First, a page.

Press Release – Climate of fear among migrant workers in UK agriculture
For immediate release – 03/10/2014
New research by ‘la Confédération Paysanne’ and ‘The Landworkers’ Alliance’ has uncovered the negative impact of the British industrial food production system on its workers. Interviews with workers, trade union representatives and support organisations revealed that many migrant workers were too frightened to complain about poor and often unlawful working conditions. They feared being dismissed by their employers or not being offered further work by their agency.
On the other end of the supply chain, consumers are unaware of the hidden costs of low food prices. The intensive and concentrated food system in Britain requires extreme flexibility from workers and puts them in precarious positions. Too often, farmers and food processors who are facing pressure from major retailers to lower prices do so by cutting labour costs. Migrants and agency workers are in the most vulnerable position as they are working in the most uncertain and unstable conditions. The existing institutional safeguards available to them have been undermined by the recent austerity policies and so-called “red-tape reduction” measures.
‘La Confédération Paysanne’ and ‘The Landworkers’ Alliance’, members of the international farming movement ‘la Via Campesina’ want to:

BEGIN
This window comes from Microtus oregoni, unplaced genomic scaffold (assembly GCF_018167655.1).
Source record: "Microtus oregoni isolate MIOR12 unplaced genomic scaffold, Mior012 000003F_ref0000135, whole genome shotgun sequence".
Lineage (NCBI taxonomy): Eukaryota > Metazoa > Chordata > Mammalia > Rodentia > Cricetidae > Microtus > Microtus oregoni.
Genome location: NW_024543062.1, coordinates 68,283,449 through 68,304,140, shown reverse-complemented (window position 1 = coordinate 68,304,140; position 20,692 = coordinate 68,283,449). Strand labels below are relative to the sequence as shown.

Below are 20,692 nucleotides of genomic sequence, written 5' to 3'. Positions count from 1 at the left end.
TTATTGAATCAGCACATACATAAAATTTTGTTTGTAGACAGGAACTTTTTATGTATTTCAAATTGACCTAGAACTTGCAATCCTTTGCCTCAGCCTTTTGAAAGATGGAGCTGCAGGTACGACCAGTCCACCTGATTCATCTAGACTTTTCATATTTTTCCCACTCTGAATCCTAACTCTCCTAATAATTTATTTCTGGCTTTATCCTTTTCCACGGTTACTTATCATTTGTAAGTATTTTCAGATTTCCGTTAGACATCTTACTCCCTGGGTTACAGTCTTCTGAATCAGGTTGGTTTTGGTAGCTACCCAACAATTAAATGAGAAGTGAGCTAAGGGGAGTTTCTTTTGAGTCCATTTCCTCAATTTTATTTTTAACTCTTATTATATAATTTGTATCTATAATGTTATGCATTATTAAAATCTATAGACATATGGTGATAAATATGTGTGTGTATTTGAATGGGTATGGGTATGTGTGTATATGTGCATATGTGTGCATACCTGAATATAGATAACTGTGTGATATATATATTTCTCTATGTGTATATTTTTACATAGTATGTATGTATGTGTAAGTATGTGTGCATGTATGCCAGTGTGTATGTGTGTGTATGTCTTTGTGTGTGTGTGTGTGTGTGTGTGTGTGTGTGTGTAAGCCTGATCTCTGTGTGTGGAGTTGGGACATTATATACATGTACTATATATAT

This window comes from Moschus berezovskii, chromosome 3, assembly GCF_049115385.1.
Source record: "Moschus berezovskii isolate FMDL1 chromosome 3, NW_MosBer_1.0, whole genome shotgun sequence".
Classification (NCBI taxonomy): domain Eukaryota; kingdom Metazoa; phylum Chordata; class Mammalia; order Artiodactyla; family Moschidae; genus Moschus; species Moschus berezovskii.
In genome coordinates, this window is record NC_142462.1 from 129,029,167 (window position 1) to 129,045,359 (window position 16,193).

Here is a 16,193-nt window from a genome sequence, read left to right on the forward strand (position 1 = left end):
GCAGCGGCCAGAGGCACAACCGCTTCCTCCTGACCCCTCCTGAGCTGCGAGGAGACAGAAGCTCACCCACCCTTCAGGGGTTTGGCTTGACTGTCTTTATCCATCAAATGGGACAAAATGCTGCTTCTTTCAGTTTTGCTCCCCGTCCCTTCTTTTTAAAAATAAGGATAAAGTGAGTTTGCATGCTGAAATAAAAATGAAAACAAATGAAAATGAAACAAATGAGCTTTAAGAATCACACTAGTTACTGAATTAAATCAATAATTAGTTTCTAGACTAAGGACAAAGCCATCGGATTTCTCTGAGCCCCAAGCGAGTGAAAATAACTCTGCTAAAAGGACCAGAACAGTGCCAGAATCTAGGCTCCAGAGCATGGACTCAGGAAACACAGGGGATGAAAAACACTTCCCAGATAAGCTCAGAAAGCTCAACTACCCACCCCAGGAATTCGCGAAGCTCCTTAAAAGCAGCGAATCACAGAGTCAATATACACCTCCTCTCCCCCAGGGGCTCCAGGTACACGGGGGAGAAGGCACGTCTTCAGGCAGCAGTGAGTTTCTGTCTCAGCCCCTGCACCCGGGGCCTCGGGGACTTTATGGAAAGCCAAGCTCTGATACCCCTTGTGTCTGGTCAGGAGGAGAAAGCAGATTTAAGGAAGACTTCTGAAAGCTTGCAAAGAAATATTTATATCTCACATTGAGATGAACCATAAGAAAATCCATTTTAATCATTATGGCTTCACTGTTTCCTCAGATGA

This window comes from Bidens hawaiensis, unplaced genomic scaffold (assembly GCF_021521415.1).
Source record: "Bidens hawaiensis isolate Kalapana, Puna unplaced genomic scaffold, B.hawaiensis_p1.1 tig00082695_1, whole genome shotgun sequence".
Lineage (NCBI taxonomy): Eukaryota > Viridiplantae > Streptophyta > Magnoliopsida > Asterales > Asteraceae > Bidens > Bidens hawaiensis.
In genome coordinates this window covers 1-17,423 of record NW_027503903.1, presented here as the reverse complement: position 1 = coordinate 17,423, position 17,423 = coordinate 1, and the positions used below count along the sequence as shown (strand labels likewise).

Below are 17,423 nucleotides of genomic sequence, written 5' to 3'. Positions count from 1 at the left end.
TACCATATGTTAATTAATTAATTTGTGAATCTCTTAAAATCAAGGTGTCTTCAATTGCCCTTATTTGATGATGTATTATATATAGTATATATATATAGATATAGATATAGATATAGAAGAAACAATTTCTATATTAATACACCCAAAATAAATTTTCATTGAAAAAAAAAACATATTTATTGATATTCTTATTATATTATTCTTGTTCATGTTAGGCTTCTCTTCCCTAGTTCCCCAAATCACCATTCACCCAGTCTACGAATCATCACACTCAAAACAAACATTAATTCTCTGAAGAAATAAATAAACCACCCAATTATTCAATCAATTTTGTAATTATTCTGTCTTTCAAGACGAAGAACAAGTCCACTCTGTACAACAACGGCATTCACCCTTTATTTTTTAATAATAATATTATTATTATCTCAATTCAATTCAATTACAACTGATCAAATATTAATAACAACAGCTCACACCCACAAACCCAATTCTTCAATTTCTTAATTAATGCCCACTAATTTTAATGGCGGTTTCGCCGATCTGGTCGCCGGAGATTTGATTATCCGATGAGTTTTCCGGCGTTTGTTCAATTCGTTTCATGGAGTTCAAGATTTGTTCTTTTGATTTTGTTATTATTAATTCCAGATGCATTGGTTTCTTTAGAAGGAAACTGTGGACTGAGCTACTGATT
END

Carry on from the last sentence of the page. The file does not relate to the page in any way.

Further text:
– Remind policy makers that workers’ rights violations in agriculture and food production do not only happen in far-flung food production sites but also in European countries such as the UK;
– Affirm that the industrial and productivist agricultural model means declining living and working conditions for millions of European small-holding farmers, and the denial of rights and worsening working conditions for millions of workers in the agriculture and food sector;
– Refuse a system where cheap agricultural products are the result of low incomes for small-scale farmers and of low wages and rights violations for workers along the food supply chain;
– Call for a true social conditionality to be introduced under the cross-compliance framework of the European Common Agricultural Policy;
– Ask for the principle of food sovereignty to be recognized in international law.
Nicolas Duntze, Farmer Program Coordinator, ‘la Confédération Paysanne’, email@example.com
Fanny Florémont, Project Officer, ‘la Confédération Paysanne’, firstname.lastname@example.org
Adam Payne, Grower and Secretary, ‘The Landworkers Alliance’ LWApress@riseup.net
La Confédération Paysanne is a French agricultural union supporting small-scale producers and striving to ensure that agricultural workers’ rights and dignity are respected. It has been working together with partner organisation and volunteer project officers to publicise migrant workers’ rights violations in the food and agricultural sector in Europe. More information about the program:
The Landworkers’ Alliance is a union of small-scale producers and family farmers in the UK. It campaigns for the rights of small-scale producers and lobbies the UK government and European parliament for policies that support the infrastructure and markets central to the livelihoods of its members. The LWA is a member of the international peasant farming movement La Via Campesina which represents 200 million small-scale producers around the world.